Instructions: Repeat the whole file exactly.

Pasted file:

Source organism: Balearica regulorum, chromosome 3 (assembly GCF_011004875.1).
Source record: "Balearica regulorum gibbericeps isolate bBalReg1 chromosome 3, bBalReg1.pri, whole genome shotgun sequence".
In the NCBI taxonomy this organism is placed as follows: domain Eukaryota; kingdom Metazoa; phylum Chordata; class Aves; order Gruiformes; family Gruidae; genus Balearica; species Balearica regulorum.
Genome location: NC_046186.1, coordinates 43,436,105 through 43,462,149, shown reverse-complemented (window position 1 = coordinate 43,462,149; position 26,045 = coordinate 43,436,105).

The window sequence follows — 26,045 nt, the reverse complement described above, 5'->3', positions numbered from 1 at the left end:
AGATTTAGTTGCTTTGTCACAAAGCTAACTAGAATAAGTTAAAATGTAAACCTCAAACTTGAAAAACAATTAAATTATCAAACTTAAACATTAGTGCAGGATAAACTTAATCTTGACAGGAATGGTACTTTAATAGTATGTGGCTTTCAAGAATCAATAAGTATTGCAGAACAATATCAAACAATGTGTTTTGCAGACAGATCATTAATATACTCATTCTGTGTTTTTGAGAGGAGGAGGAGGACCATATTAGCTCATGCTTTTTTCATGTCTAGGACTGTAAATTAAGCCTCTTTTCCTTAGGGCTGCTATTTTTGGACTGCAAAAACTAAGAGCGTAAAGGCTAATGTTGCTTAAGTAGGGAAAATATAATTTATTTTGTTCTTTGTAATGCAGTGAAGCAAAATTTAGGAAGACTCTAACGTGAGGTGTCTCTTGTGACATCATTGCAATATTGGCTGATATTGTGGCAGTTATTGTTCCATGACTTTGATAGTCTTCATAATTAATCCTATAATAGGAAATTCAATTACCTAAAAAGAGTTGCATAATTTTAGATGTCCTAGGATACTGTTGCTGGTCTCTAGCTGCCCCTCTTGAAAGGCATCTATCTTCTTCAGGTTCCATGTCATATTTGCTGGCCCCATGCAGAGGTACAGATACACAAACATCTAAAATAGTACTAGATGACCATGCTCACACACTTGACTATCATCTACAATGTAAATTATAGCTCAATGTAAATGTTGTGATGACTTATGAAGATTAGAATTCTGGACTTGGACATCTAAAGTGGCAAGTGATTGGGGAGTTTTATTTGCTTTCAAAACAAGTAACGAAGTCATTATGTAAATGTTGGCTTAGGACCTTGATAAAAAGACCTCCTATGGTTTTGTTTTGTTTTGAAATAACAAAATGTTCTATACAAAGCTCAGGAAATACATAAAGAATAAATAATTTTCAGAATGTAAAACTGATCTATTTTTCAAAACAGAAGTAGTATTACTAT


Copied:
Source organism: Balearica regulorum, chromosome 3 (assembly GCF_011004875.1).
Source record: "Balearica regulorum gibbericeps isolate bBalReg1 chromosome 3, bBalReg1.pri, whole genome shotgun sequence".
In the NCBI taxonomy this organism is placed as follows: domain Eukaryota; kingdom Metazoa; phylum Chordata; class Aves; order Gruiformes; family Gruidae; genus Balearica; species Balearica regulorum.
Genome location: NC_046186.1, coordinates 43,436,105 through 43,462,149, shown reverse-complemented (window position 1 = coordinate 43,462,149; position 26,045 = coordinate 43,436,105).

The window sequence follows — 26,045 nt, the reverse complement described above, 5'->3', positions numbered from 1 at the left end:
AGATTTAGTTGCTTTGTCACAAAGCTAACTAGAATAAGTTAAAATGTAAACCTCAAACTTGAAAAACAATTAAATTATCAAACTTAAACATTAGTGCAGGATAAACTTAATCTTGACAGGAATGGTACTTTAATAGTATGTGGCTTTCAAGAATCAATAAGTATTGCAGAACAATATCAAACAATGTGTTTTGCAGACAGATCATTAATATACTCATTCTGTGTTTTTGAGAGGAGGAGGAGGACCATATTAGCTCATGCTTTTTTCATGTCTAGGACTGTAAATTAAGCCTCTTTTCCTTAGGGCTGCTATTTTTGGACTGCAAAAACTAAGAGCGTAAAGGCTAATGTTGCTTAAGTAGGGAAAATATAATTTATTTTGTTCTTTGTAATGCAGTGAAGCAAAATTTAGGAAGACTCTAACGTGAGGTGTCTCTTGTGACATCATTGCAATATTGGCTGATATTGTGGCAGTTATTGTTCCATGACTTTGATAGTCTTCATAATTAATCCTATAATAGGAAATTCAATTACCTAAAAAGAGTTGCATAATTTTAGATGTCCTAGGATACTGTTGCTGGTCTCTAGCTGCCCCTCTTGAAAGGCATCTATCTTCTTCAGGTTCCATGTCATATTTGCTGGCCCCATGCAGAGGTACAGATACACAAACATCTAAAATAGTACTAGATGACCATGCTCACACACTTGACTATCATCTACAATGTAAATTATAGCTCAATGTAAATGTTGTGATGACTTATGAAGATTAGAATTCTGGACTTGGACATCTAAAGTGGCAAGTGATTGGGGAGTTTTATTTGCTTTCAAAACAAGTAACGAAGTCATTATGTAAATGTTGGCTTAGGACCTTGATAAAAAGACCTCCTATGGTTTTGTTTTGTTTTGAAATAACAAAATGTTCTATACAAAGCTCAGGAAATACATAAAGAATAAATAATTTTCAGAATGTAAAACTGATCTATTTTTCAAAACAGAAGTAGTATTACTAT